But what if consuming meat and animal products isn’t just about your own personal choices? After all, there is an animal that must live in rather grueling conditions in order for you to order what you want off the menu. You might think that is fine because it’s an animal, not a human, and humans are superior. But isn’t this the mindset of a despot? You don’t know what’s best for you, so I decide your fate. Livestock animals have personal lives — they have emotions, they have friends, they have likes and dislikes. Is forcing someone to live an uncomfortable life in which they inevitably end up on your plate not the pinnacle of oppression?
Maybe humans are superior — but maybe this is in large part because we have a sense of moral duty. Are we still superior if we eschew our moral senses?
Livestock farming is unnatural
A common reason why people hesitate to go vegan is because it’s unnatural. Humans are omnivores. We consume meat, animal products, and plants. If we don’t, we might be unhealthy. But the truth is that we can do just fine eating plants, and modern farming is so far removed from natural conditions that this appeal to nature sets up a false dichotomy. To label the consumption of meat and animal products as “natural” in contrast to veganism being “unnatural” is to ignore the profound unnaturalness of modern farming.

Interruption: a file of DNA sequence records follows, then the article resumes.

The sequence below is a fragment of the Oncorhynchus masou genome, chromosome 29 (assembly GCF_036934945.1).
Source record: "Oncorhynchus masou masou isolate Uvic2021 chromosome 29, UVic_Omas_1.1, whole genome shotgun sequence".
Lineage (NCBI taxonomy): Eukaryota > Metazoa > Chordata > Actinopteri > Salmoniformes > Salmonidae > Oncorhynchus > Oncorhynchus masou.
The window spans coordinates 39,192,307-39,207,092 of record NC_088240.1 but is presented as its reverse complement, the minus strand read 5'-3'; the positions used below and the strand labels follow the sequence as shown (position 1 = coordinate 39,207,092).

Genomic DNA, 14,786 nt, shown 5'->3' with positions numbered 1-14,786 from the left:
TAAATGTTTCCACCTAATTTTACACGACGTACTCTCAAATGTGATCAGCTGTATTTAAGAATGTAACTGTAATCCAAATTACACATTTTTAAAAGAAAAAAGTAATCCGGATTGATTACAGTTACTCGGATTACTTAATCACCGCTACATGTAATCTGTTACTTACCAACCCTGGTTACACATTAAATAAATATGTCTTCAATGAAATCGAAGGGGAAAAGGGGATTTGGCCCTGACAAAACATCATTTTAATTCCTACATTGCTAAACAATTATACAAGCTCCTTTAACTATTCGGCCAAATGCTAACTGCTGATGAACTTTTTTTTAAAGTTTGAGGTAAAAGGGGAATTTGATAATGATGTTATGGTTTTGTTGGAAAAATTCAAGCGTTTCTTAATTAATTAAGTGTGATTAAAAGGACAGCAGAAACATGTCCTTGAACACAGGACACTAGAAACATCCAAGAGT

More than 95% of livestock are raised on factory farms, where the animals live uncomfortable lives that are just a fraction of their normal lifespan. It’s not natural for baby male chicks to be killed instantly, it’s not natural for dairy cows to grow massive udders, and it’s not natural for hens to produce as many eggs as they do. Cattle aren’t meant to eat corn and soy, and aren’t branded in the wild. In nature, there is no tail docking or debeaking, and there are no giant barns into which stressed chickens are crammed. There are no slaughterhouses. The entire process, from insemination to death, is extremely unnatural.
Sometimes it makes sense to buck tradition
You probably grew up, as I did, consuming meat and animal products. You most likely also thought that people who didn’t were weird — as I did. But traditions sometimes change, and in this case, it makes sense to move in a new direction.
We don’t need to cause unnecessary suffering, so why should we? The suffering of animals (other than a pet) might not be something you consider very often, but you most likely agree that less suffering is preferable — even if it’s suffering you don’t typically think about. And we don’t need to keep livestock animals locked in cages or crammed into tiny spaces, so why should we continue to do this if we recognize that it’s wrong?
If you think about it, most animals probably just want to live their life and be left alone, just like you. But as long as you purchase meat and animal products, you are unfortunately contributing to a system that ensures they remain oppressed.